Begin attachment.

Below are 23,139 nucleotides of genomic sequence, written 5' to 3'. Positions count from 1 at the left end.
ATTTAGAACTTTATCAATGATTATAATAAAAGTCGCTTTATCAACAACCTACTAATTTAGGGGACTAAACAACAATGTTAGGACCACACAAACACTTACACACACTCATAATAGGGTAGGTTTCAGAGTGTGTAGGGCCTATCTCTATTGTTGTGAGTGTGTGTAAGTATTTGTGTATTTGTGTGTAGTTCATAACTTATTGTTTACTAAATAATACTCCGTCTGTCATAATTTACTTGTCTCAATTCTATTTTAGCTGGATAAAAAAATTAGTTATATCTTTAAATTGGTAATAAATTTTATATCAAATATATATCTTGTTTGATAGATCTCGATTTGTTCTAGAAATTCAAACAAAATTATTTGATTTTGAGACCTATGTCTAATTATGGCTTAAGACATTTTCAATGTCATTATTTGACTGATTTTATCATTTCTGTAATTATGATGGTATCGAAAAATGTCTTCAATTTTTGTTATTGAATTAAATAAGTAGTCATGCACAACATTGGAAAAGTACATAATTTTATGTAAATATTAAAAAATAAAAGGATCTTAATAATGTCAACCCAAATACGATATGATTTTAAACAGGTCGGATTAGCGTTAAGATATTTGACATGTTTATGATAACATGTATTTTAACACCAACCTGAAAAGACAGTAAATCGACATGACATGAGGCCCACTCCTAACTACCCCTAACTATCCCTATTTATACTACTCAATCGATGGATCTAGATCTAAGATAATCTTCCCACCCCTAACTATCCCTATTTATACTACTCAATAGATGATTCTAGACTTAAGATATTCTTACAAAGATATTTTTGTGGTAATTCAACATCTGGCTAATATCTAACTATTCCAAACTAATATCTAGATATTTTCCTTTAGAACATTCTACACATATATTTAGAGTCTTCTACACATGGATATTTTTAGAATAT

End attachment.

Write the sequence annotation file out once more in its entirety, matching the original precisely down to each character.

Below are 23,139 nucleotides of genomic sequence, written 5' to 3'. Positions count from 1 at the left end.
ATTTAGAACTTTATCAATGATTATAATAAAAGTCGCTTTATCAACAACCTACTAATTTAGGGGACTAAACAACAATGTTAGGACCACACAAACACTTACACACACTCATAATAGGGTAGGTTTCAGAGTGTGTAGGGCCTATCTCTATTGTTGTGAGTGTGTGTAAGTATTTGTGTATTTGTGTGTAGTTCATAACTTATTGTTTACTAAATAATACTCCGTCTGTCATAATTTACTTGTCTCAATTCTATTTTAGCTGGATAAAAAAATTAGTTATATCTTTAAATTGGTAATAAATTTTATATCAAATATATATCTTGTTTGATAGATCTCGATTTGTTCTAGAAATTCAAACAAAATTATTTGATTTTGAGACCTATGTCTAATTATGGCTTAAGACATTTTCAATGTCATTATTTGACTGATTTTATCATTTCTGTAATTATGATGGTATCGAAAAATGTCTTCAATTTTTGTTATTGAATTAAATAAGTAGTCATGCACAACATTGGAAAAGTACATAATTTTATGTAAATATTAAAAAATAAAAGGATCTTAATAATGTCAACCCAAATACGATATGATTTTAAACAGGTCGGATTAGCGTTAAGATATTTGACATGTTTATGATAACATGTATTTTAACACCAACCTGAAAAGACAGTAAATCGACATGACATGAGGCCCACTCCTAACTACCCCTAACTATCCCTATTTATACTACTCAATCGATGGATCTAGATCTAAGATAATCTTCCCACCCCTAACTATCCCTATTTATACTACTCAATAGATGATTCTAGACTTAAGATATTCTTACAAAGATATTTTTGTGGTAATTCAACATCTGGCTAATATCTAACTATTCCAAACTAATATCTAGATATTTTCCTTTAGAACATTCTACACATATATTTAGAGTCTTCTACACATGGATATTTTTAGAATAT